8. Vincent Powell's performance of Lenny Williams' "Cause I Love You" during the Top 40 Las Vegas semifinals on American Idol Nicky Minaj hated him because he was too "old-fashioned," but what the hell does she know?

9. Kree Harrison's performance of Faith Hill's "Stronger" during the Top 20 Vegas semifinals on American Idol I loved Candice Glover, but her much-celebrated take on The Cure's "Lovesong," though well sung, was shapeless and dull. Kree's gentle, effortless reading of Faith Hill's "Stronger" was stronger -- than Glover's "Lovesong" and Hill's own 2002 version.

10. Bob Marley & The Wailers Rastaman Vibration The album actually came out in 1976, but I didn't discover it until 2013. Marley's only Top 10 U.S. studio album (it hit No. 8), it also includes his lone charter on Billboard's Hot 100, "Roots Rock Reggae," which hit No. 51. Oddly enough, though Sinead O'Connor covered "War" on her 2005 reggae tribute album Throw Down Your Arms, none of the songs on Rastaman Vibration are among the "hits" for which Marley is best known. In other words, you won't be hearing any of them at your next frat party, and they're so much better because of that.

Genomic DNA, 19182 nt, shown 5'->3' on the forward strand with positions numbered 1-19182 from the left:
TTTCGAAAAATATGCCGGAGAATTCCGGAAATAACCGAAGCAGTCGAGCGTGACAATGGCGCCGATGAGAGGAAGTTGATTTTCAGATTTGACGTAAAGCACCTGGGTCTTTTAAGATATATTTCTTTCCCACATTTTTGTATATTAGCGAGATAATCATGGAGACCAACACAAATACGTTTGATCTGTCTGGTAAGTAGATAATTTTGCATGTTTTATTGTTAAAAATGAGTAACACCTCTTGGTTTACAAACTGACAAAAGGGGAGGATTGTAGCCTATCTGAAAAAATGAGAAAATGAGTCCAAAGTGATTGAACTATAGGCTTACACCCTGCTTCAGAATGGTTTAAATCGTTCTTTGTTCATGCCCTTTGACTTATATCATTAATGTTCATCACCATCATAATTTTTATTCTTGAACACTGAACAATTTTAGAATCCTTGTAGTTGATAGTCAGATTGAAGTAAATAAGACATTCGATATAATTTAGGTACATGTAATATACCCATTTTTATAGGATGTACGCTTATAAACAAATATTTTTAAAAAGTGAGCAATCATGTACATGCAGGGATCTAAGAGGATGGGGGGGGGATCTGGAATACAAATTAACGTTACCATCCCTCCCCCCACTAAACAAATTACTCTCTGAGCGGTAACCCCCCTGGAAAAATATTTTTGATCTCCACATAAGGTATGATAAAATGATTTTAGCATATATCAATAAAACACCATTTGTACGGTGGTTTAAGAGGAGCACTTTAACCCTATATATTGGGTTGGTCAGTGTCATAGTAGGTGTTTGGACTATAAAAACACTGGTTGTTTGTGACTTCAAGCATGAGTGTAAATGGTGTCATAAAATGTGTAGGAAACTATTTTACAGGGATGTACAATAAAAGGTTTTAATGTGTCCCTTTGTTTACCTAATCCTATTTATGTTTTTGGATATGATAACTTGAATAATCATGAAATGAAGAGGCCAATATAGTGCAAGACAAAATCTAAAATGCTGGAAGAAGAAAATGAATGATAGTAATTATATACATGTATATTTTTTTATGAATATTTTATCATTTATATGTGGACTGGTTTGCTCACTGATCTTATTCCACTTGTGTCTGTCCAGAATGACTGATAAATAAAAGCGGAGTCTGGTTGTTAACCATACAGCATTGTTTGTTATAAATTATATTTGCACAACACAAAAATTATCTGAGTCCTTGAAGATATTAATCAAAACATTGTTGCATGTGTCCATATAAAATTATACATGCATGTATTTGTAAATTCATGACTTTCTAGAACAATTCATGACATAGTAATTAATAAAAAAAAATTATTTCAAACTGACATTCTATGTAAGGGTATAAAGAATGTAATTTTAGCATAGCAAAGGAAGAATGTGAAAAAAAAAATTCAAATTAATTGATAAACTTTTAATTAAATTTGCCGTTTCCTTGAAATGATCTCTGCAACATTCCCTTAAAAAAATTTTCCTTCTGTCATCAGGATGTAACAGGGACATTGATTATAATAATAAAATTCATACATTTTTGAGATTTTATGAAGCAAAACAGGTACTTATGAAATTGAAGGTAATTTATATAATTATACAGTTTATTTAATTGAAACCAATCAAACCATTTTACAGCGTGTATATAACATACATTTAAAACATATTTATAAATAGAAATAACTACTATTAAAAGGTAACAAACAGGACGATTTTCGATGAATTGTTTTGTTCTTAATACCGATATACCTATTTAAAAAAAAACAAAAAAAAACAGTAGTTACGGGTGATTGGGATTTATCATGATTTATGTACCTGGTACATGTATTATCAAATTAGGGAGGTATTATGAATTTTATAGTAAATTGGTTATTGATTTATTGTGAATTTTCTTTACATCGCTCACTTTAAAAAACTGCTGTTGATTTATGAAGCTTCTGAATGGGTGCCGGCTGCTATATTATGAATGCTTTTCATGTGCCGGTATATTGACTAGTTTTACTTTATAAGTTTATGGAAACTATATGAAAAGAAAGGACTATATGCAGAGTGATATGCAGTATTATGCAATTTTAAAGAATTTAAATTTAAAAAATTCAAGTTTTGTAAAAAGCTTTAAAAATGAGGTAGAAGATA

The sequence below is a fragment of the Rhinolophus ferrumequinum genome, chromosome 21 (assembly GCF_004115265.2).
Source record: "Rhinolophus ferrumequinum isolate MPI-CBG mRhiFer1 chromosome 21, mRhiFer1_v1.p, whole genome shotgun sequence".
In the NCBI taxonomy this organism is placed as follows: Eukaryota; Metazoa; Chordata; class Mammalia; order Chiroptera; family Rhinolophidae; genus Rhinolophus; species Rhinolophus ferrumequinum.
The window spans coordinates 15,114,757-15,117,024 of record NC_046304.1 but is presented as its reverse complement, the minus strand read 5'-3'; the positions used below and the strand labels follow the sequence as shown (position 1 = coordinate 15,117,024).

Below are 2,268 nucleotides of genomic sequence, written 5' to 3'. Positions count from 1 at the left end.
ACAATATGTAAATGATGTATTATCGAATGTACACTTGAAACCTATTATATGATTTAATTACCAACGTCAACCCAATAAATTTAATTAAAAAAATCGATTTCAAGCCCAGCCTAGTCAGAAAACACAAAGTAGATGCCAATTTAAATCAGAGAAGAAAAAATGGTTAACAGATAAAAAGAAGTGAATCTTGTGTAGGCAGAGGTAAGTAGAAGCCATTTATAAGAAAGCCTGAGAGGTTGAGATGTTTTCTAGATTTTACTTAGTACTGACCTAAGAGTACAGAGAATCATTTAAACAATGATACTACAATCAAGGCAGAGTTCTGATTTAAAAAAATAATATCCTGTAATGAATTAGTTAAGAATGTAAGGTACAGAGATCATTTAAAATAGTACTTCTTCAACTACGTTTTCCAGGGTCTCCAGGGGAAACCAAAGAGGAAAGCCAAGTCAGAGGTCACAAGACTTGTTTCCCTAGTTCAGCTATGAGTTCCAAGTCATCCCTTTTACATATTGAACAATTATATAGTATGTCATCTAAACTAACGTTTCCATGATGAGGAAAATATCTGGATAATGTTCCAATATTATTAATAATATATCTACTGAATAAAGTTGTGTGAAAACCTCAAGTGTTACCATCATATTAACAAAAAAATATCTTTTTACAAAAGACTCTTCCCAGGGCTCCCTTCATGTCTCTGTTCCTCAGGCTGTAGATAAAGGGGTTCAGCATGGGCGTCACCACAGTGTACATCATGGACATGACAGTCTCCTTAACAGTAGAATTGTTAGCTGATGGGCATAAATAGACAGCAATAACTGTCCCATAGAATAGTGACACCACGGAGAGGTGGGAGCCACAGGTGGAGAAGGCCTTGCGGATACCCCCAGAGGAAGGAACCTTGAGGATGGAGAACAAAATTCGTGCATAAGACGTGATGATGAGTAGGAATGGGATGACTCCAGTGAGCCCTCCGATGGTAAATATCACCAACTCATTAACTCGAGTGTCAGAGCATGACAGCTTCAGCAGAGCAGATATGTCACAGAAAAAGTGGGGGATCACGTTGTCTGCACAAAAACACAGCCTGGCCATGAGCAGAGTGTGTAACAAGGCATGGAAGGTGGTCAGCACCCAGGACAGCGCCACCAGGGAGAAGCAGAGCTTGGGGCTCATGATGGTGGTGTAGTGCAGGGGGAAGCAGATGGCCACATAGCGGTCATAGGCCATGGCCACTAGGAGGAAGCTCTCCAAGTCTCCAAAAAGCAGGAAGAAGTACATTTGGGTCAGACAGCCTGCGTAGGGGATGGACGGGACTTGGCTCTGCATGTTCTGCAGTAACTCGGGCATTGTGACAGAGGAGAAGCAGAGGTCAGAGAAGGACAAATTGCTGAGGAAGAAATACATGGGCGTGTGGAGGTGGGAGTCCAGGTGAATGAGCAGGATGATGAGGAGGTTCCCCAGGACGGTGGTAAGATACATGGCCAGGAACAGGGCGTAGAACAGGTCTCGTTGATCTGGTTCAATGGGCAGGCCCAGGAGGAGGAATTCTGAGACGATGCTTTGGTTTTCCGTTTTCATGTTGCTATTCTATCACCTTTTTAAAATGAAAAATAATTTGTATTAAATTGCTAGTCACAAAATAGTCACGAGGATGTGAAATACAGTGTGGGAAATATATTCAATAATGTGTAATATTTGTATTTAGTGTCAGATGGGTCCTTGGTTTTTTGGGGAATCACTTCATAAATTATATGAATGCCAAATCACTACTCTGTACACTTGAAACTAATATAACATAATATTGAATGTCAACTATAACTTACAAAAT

11. Radio Capital TV The soundtrack to my month in Rome, which introduced me to the aforementioned masterpiece, via the video for Marley's "Positive Vibration."

12. Those Polish kids singing along to Rihanna at Glam Club in Warsaw Music, like love, is a universal language, and when I heard the twentysomething crowd at the other Glam (not the one in Buenos Aires!) nailing the lyrics while watching Rihanna perform "Stay" live in concert on Polish TV in July, I got it: a sad song for a sad people. Bonus points to Glam for being the place where I heard Lykke Li's 2011 European hit (curiously, everywhere except in Denmark, the UK and her native Sweden) "I Follow Rivers." May she and Norway's Mr Little Jeans become the next big Scandinavian things in 2014.

13. At last: Linda Ronstadt gets into the Rock and Roll Hall of Fame! Too bad it had to happen in the same year that she announced her Parkinson's diagnosis, which might give the impression that she garnered some sympathy votes. But considering that Daryl Hall and John Oates are getting in, too, maybe the Rock and Roll Hall of Fame is finally thinking outside of the classic-rock box. Better luck next year, Chic!